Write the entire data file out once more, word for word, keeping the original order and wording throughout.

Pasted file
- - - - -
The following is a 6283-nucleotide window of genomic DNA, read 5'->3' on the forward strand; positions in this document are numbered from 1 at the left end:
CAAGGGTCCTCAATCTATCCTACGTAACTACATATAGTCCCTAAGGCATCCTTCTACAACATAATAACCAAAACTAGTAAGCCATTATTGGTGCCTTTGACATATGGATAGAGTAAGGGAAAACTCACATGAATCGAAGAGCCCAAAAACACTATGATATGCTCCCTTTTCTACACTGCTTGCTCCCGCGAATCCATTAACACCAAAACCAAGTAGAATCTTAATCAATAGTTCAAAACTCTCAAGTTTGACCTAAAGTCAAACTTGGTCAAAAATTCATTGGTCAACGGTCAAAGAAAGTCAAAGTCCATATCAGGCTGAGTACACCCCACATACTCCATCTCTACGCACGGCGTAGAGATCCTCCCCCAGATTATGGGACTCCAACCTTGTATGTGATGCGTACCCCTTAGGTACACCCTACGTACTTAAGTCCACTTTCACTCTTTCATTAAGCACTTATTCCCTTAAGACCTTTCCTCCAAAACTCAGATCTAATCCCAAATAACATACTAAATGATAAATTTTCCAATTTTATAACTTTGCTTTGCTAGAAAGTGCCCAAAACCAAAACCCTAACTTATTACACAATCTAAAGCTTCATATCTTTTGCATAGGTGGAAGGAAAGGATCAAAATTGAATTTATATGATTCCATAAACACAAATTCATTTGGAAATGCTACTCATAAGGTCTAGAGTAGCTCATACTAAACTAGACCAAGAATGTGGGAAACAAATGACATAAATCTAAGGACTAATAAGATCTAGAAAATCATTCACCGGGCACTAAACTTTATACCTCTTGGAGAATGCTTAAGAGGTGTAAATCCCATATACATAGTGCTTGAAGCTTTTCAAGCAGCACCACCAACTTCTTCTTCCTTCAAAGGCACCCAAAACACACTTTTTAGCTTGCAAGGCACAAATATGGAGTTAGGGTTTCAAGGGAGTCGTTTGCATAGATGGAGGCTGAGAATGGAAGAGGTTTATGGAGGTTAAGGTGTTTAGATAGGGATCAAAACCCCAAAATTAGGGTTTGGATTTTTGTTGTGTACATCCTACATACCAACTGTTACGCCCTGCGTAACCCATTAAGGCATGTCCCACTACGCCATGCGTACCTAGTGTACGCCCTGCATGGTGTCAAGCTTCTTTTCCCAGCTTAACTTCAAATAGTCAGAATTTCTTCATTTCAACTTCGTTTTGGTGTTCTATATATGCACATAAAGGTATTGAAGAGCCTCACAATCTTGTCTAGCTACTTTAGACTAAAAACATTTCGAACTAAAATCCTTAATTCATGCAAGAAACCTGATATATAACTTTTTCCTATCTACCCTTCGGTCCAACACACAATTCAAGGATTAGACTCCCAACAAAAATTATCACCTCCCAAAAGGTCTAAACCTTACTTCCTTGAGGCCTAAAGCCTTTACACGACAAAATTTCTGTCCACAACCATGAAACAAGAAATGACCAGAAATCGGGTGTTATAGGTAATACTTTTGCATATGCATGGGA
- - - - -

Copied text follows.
The following is a 6283-nucleotide window of genomic DNA, read 5'->3' on the forward strand; positions in this document are numbered from 1 at the left end:
CAAGGGTCCTCAATCTATCCTACGTAACTACATATAGTCCCTAAGGCATCCTTCTACAACATAATAACCAAAACTAGTAAGCCATTATTGGTGCCTTTGACATATGGATAGAGTAAGGGAAAACTCACATGAATCGAAGAGCCCAAAAACACTATGATATGCTCCCTTTTCTACACTGCTTGCTCCCGCGAATCCATTAACACCAAAACCAAGTAGAATCTTAATCAATAGTTCAAAACTCTCAAGTTTGACCTAAAGTCAAACTTGGTCAAAAATTCATTGGTCAACGGTCAAAGAAAGTCAAAGTCCATATCAGGCTGAGTACACCCCACATACTCCATCTCTACGCACGGCGTAGAGATCCTCCCCCAGATTATGGGACTCCAACCTTGTATGTGATGCGTACCCCTTAGGTACACCCTACGTACTTAAGTCCACTTTCACTCTTTCATTAAGCACTTATTCCCTTAAGACCTTTCCTCCAAAACTCAGATCTAATCCCAAATAACATACTAAATGATAAATTTTCCAATTTTATAACTTTGCTTTGCTAGAAAGTGCCCAAAACCAAAACCCTAACTTATTACACAATCTAAAGCTTCATATCTTTTGCATAGGTGGAAGGAAAGGATCAAAATTGAATTTATATGATTCCATAAACACAAATTCATTTGGAAATGCTACTCATAAGGTCTAGAGTAGCTCATACTAAACTAGACCAAGAATGTGGGAAACAAATGACATAAATCTAAGGACTAATAAGATCTAGAAAATCATTCACCGGGCACTAAACTTTATACCTCTTGGAGAATGCTTAAGAGGTGTAAATCCCATATACATAGTGCTTGAAGCTTTTCAAGCAGCACCACCAACTTCTTCTTCCTTCAAAGGCACCCAAAACACACTTTTTAGCTTGCAAGGCACAAATATGGAGTTAGGGTTTCAAGGGAGTCGTTTGCATAGATGGAGGCTGAGAATGGAAGAGGTTTATGGAGGTTAAGGTGTTTAGATAGGGATCAAAACCCCAAAATTAGGGTTTGGATTTTTGTTGTGTACATCCTACATACCAACTGTTACGCCCTGCGTAACCCATTAAGGCATGTCCCACTACGCCATGCGTACCTAGTGTACGCCCTGCATGGTGTCAAGCTTCTTTTCCCAGCTTAACTTCAAATAGTCAGAATTTCTTCATTTCAACTTCGTTTTGGTGTTCTATATATGCACATAAAGGTATTGAAGAGCCTCACAATCTTGTCTAGCTACTTTAGACTAAAAACATTTCGAACTAAAATCCTTAATTCATGCAAGAAACCTGATATATAACTTTTTCCTATCTACCCTTCGGTCCAACACACAATTCAAGGATTAGACTCCCAACAAAAATTATCACCTCCCAAAAGGTCTAAACCTTACTTCCTTGAGGCCTAAAGCCTTTACACGACAAAATTTCTGTCCACAACCATGAAACAAGAAATGACCAGAAATCGGGTGTTATAGGTAATACTTTTGCATATGCATGGGA